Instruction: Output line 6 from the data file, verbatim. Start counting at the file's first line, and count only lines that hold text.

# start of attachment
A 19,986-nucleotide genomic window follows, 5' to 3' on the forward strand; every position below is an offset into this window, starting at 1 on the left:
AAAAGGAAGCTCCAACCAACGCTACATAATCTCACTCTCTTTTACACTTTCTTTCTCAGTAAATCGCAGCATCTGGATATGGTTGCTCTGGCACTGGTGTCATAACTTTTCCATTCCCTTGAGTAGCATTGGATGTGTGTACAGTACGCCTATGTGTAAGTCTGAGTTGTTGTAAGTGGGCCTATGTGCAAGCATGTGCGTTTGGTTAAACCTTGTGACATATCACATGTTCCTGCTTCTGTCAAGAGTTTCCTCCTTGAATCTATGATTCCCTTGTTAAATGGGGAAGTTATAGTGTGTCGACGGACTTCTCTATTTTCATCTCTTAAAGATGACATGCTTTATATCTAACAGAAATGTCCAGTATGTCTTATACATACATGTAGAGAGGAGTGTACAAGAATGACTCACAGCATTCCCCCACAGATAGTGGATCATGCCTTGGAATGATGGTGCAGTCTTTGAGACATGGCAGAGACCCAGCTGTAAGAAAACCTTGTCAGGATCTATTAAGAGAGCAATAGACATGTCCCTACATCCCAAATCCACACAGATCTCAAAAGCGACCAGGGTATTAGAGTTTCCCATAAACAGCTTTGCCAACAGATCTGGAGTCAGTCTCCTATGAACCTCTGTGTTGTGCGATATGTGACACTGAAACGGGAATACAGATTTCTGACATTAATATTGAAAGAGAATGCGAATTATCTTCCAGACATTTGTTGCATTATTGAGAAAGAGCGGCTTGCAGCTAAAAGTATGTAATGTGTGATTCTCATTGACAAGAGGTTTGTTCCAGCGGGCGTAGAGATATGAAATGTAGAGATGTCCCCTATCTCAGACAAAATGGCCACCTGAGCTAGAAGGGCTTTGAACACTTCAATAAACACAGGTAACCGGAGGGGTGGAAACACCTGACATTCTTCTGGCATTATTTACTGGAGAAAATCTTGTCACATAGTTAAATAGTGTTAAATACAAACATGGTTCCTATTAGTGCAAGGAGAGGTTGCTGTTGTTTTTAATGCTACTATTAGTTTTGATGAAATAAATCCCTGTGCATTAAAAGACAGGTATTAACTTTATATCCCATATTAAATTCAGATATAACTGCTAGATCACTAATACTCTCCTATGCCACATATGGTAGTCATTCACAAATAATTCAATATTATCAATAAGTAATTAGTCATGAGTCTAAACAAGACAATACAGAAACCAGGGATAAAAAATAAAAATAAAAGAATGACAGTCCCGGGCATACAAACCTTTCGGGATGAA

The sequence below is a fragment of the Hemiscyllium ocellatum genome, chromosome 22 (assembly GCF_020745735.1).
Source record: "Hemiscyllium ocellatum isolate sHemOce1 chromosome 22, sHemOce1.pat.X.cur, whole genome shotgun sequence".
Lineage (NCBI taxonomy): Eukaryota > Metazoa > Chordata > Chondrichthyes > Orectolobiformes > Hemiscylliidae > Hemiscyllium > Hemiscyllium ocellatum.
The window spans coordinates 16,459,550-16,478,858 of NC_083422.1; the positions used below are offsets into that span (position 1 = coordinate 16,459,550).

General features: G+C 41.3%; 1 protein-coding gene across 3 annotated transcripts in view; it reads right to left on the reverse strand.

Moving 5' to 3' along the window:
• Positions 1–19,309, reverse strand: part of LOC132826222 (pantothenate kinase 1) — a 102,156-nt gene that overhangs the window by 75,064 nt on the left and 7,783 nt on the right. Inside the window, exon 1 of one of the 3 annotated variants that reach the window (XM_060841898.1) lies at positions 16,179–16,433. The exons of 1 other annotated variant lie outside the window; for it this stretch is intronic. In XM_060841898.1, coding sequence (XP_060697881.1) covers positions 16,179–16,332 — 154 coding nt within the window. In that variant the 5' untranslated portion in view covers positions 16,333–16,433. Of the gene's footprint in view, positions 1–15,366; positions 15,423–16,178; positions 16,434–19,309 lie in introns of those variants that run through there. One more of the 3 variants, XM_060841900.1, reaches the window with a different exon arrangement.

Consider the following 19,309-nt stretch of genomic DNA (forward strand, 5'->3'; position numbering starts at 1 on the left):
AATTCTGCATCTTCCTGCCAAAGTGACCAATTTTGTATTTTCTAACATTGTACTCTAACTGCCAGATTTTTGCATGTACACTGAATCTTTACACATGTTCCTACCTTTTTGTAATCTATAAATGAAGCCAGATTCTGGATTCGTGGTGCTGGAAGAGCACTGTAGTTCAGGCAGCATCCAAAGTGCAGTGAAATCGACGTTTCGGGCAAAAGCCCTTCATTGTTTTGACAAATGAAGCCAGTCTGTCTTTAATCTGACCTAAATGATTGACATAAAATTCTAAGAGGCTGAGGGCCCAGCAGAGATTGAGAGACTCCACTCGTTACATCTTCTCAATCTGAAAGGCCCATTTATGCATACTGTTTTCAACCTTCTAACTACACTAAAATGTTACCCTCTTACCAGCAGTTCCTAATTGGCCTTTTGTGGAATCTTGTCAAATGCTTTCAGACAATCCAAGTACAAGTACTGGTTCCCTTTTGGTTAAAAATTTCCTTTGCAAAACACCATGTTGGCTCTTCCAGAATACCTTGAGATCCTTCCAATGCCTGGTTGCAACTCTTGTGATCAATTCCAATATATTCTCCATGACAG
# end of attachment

The window spans coordinates 16,459,550-16,478,858 of NC_083422.1; the positions used below are offsets into that span (position 1 = coordinate 16,459,550).